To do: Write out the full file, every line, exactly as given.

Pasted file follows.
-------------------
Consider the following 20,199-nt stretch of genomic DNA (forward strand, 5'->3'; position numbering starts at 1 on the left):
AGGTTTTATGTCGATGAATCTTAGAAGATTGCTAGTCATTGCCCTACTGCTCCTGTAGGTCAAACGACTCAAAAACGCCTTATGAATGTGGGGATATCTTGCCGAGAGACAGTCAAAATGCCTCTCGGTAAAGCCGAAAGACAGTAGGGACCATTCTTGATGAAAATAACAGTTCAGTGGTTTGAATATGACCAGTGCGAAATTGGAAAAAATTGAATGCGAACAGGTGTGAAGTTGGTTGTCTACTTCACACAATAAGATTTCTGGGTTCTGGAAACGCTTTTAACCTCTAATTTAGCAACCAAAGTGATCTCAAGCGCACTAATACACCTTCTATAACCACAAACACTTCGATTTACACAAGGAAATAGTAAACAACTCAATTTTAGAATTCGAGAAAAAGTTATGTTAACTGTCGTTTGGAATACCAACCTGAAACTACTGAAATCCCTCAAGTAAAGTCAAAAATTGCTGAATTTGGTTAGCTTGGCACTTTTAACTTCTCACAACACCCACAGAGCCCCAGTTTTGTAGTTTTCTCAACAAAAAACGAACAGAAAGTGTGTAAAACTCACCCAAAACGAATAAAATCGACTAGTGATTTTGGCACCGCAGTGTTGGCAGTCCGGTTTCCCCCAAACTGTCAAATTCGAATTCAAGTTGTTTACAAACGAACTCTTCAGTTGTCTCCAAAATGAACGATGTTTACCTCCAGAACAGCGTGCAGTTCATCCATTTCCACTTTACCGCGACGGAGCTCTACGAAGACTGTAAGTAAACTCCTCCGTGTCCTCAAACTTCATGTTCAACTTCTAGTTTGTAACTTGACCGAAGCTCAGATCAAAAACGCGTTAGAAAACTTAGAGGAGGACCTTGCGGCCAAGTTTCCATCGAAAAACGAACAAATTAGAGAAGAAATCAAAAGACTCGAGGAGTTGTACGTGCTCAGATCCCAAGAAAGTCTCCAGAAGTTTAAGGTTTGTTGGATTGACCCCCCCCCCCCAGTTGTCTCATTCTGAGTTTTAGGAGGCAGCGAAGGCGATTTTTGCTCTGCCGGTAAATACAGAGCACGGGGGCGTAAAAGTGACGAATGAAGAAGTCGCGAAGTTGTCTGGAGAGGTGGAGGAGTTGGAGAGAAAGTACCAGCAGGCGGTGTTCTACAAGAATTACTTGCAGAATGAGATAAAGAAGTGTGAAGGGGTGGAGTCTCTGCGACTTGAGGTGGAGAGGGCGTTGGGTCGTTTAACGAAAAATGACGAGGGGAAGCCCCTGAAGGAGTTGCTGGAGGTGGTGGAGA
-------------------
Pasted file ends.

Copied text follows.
Consider the following 20,199-nt stretch of genomic DNA (forward strand, 5'->3'; position numbering starts at 1 on the left):
AGGTTTTATGTCGATGAATCTTAGAAGATTGCTAGTCATTGCCCTACTGCTCCTGTAGGTCAAACGACTCAAAAACGCCTTATGAATGTGGGGATATCTTGCCGAGAGACAGTCAAAATGCCTCTCGGTAAAGCCGAAAGACAGTAGGGACCATTCTTGATGAAAATAACAGTTCAGTGGTTTGAATATGACCAGTGCGAAATTGGAAAAAATTGAATGCGAACAGGTGTGAAGTTGGTTGTCTACTTCACACAATAAGATTTCTGGGTTCTGGAAACGCTTTTAACCTCTAATTTAGCAACCAAAGTGATCTCAAGCGCACTAATACACCTTCTATAACCACAAACACTTCGATTTACACAAGGAAATAGTAAACAACTCAATTTTAGAATTCGAGAAAAAGTTATGTTAACTGTCGTTTGGAATACCAACCTGAAACTACTGAAATCCCTCAAGTAAAGTCAAAAATTGCTGAATTTGGTTAGCTTGGCACTTTTAACTTCTCACAACACCCACAGAGCCCCAGTTTTGTAGTTTTCTCAACAAAAAACGAACAGAAAGTGTGTAAAACTCACCCAAAACGAATAAAATCGACTAGTGATTTTGGCACCGCAGTGTTGGCAGTCCGGTTTCCCCCAAACTGTCAAATTCGAATTCAAGTTGTTTACAAACGAACTCTTCAGTTGTCTCCAAAATGAACGATGTTTACCTCCAGAACAGCGTGCAGTTCATCCATTTCCACTTTACCGCGACGGAGCTCTACGAAGACTGTAAGTAAACTCCTCCGTGTCCTCAAACTTCATGTTCAACTTCTAGTTTGTAACTTGACCGAAGCTCAGATCAAAAACGCGTTAGAAAACTTAGAGGAGGACCTTGCGGCCAAGTTTCCATCGAAAAACGAACAAATTAGAGAAGAAATCAAAAGACTCGAGGAGTTGTACGTGCTCAGATCCCAAGAAAGTCTCCAGAAGTTTAAGGTTTGTTGGATTGACCCCCCCCCCCCAGTTGTCTCATTCTGAGTTTTAGGAGGCAGCGAAGGCGATTTTTGCTCTGCCGGTAAATACAGAGCACGGGGGCGTAAAAGTGACGAATGAAGAAGTCGCGAAGTTGTCTGGAGAGGTGGAGGAGTTGGAGAGAAAGTACCAGCAGGCGGTGTTCTACAAGAATTACTTGCAGAATGAGATAAAGAAGTGTGAAGGGGTGGAGTCTCTGCGACTTGAGGTGGAGAGGGCGTTGGGTCGTTTAACGAAAAATGACGAGGGGAAGCCCCTGAAGGAGTTGCTGGAGGTGGTGGAGA